Ovid. Trist. Lib. V. Elegy Xii. - Poem by William Cowper
You bid me write to amuse the tedious hours,
And save from withering my poetic powers;
Hard is the task, my friend, for verse should flow
From the free mind, not fettered down by woe.
Restless amidst unceasing tempests tossed,
Whoe'er has cause for sorrow, I have most.
Would you bid Priam laugh, his sons all slain;
Or childless Niobe from tears refrain,
Join the gay dance, and lead the festive train?
Does grief or study most befit the mind
To this remote, this barbarous nook confined?
Could you impart to my unshaken breast
The fortitude by Socrates possessed,
Soon would it sink beneath such woes as mine,
For what is human strength to wrath divine?
Wise as he was, and Heaven pronounced him so,
My sufferings would have laid that wisdom low.
Could I forget my country, thee and all,
And e'en the offence to which I owe my fall,
Yet fear alone would freeze the poet's vein,
While hostile troops swarm o'er the dreary plain.
Add that the fatal rust of long disuse
Unfits me for the service of the Muse.
Thistles and weeds are all we can expect
From the best soil impoverished by neglect;
Unexercised, and to his stall confined,
The fleetest racer would be left behind:
The best built bark that cleaves the watery way,
Laid useless by, would moulder and decay,--
No hope remains that time shall me restore,
Mean as I was, to what I was before.
Think how a series of desponding cares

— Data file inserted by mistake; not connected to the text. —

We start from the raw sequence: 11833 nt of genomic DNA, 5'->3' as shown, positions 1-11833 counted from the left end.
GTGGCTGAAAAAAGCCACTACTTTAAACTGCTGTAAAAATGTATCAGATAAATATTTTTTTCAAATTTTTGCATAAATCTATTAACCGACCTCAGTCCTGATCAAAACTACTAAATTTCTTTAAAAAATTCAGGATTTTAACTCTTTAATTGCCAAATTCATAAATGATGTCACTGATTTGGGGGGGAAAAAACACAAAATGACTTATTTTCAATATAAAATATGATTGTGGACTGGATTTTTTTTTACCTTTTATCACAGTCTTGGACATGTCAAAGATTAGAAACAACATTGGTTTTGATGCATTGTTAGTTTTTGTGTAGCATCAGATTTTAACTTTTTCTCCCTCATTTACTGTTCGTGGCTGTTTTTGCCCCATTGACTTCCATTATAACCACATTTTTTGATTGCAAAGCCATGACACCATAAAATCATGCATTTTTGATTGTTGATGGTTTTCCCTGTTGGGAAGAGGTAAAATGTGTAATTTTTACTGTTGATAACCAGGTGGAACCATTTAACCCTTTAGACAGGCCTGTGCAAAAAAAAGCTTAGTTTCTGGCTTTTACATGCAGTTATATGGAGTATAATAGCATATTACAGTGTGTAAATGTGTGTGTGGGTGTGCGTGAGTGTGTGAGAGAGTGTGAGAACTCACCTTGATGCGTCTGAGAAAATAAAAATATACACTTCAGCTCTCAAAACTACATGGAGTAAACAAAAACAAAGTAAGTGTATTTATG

Benumbs the genius and its force impairs.
How oft, as now, on this devoted sheet,
My verse constrained to move with measured feet,
Reluctant and laborious limps along,
And proves itself a wretched exile's song.
What is it tunes the most melodious lays?
'Tis emulation and the thirst of praise,
A noble thirst, and not unknown to me,
While smoothly wafted on a calmer sea.
But can a wretch like Ovid pant for fame?
No, rather let the world forget my name.
Is it because that world approved my strain,
You prompt me to the same pursuit again?
No, let the Nine the ungrateful truth excuse,
I charge my hopeless ruin on the Muse,
And, like Perillus, meet my just desert,
The victim of my own pernicious art;
Fool that I was to be so warned in vain,
And shipwrecked once, to tempt the deep again!
Ill fares the bard in this unlettered land,
None to consult, and none to understand.
The purest verse has no admirers here,
Their own rude language only suits their ear.
Rude as it is, at length familiar grown,
I learn it, and almost unlearn my own;--
Yet to say truth, even here the Muse disdains
Confinement, and attempts her former strains,
But finds the strong desire is not the power,
And what her taste condemns, the flames devour
A part, perhaps, like this, escapes the doom,
And though unworthy, finds a friend at Rome;
But oh the cruel art, that could undo
Its votary thus! would that could perish too!
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